Although most politicians and entrepreneurs subscribe to the view that education is one of the most crucial columns on which society rests, very few have devoted themselves with practical enthusiasm to the subject. How can society provide the best education, for the largest number of people, in an affordable manner, which doesn’t leave students impossibly indebted for the rest of their lives?

Successful entrepreneur and philanthropist William Erbey, who founded six multibillion-dollar public companies, two of which were listed in Fortune magazine as the 8th and 26th fastest growing companies in 2014, retired in early 2015. To some, retirement means no more work; perhaps relaxing on a beach, or on a golf course, or on a world cruise. Nothing could be further from the truth for Bill Erbey.

If anything, Erbey’s areas of expertise have only increased over the last five years, switching to Angel investing in the tech space; internet streaming, electric motor control system and medical devices.

But it’s his philanthropic enterprise in the realm of education, which has recently brought him to the fore. However much Bill Erbey is worth (according to Fortune magazine in December 2014 it was $1.8 billion), he and his wife Elaine have donated more than 90% of their net worth to institutions of higher learning.

The couple fundamentally believe that education is the primary driver to enhancing peoples’ standard of living. They believe that with the cost of a college education rising faster than salaries, student debt is becoming untenable. In turn, it’s forcing a huge proportion of the middle class population out of the college education sector completely.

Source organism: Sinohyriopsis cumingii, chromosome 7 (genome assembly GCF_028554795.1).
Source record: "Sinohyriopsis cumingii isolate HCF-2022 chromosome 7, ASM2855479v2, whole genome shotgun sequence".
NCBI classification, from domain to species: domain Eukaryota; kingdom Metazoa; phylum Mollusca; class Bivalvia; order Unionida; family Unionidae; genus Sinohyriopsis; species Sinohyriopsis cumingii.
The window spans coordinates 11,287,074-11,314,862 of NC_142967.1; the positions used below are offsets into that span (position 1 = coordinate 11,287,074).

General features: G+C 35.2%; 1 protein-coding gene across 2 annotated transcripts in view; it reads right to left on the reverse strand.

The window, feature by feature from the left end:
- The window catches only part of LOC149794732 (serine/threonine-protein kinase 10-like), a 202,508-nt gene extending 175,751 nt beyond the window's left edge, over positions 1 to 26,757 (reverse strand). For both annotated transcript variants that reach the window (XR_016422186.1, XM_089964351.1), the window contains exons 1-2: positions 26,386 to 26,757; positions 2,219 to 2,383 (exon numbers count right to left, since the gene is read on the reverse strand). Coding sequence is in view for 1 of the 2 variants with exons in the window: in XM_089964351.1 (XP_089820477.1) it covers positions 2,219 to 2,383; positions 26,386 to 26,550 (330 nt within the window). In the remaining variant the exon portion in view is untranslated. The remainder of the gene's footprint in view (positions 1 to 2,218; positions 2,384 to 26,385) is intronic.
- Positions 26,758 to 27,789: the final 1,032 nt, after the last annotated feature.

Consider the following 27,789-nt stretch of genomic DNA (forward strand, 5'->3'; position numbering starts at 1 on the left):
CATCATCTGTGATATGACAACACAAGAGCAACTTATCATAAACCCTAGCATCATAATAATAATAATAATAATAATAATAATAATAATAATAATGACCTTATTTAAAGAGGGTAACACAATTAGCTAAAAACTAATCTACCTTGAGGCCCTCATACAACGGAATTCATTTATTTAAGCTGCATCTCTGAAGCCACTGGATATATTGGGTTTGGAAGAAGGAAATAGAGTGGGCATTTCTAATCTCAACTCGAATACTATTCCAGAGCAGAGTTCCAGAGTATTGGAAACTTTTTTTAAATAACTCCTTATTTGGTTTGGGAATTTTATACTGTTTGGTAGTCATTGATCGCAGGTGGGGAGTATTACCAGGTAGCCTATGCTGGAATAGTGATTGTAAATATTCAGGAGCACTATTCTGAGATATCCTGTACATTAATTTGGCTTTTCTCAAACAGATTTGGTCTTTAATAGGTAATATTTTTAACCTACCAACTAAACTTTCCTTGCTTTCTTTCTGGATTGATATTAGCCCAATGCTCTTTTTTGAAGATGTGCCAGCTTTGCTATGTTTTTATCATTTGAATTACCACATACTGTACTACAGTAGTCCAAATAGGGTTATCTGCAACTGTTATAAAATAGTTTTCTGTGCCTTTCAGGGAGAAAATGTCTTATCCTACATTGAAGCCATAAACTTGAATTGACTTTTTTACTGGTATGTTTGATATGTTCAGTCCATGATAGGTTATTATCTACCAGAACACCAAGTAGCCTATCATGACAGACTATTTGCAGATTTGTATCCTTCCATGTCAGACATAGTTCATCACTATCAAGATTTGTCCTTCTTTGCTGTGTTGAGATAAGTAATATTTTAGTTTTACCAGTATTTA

In a recent interview Erbey was asked what he would do to fix the current educational crisis, where America’s education system was becoming accessible to smaller and smaller segments of the population.

“It can only get worse. The population of college-aged individuals will begin to decline over the next several years, placing an even greater strain on the high fixed cost budgets of colleges and universities. I can think of a number of potential solutions. That’s why I invested in Scholarly”.

Bill’s wife Elaine Erbey is equally passionate about education. Elaine holds a BSC from Boston University and a Master’s from Rutgers University and strongly believes that better technological solutions to disseminate high quality education will create “a substantial positive impact globally”.

Together Elaine and Bill founded Scholarly, which seamlessly facilitates the distribution of knowledge from the best teachers and colleges, to students and working professionals. “We help students locate the right colleges and courses to pursue their aspirations, utilising broadcasting capability to deliver live online education”. The couple agree with Benjamin Franklin, who wrote that ‘a better education leads to a better life’.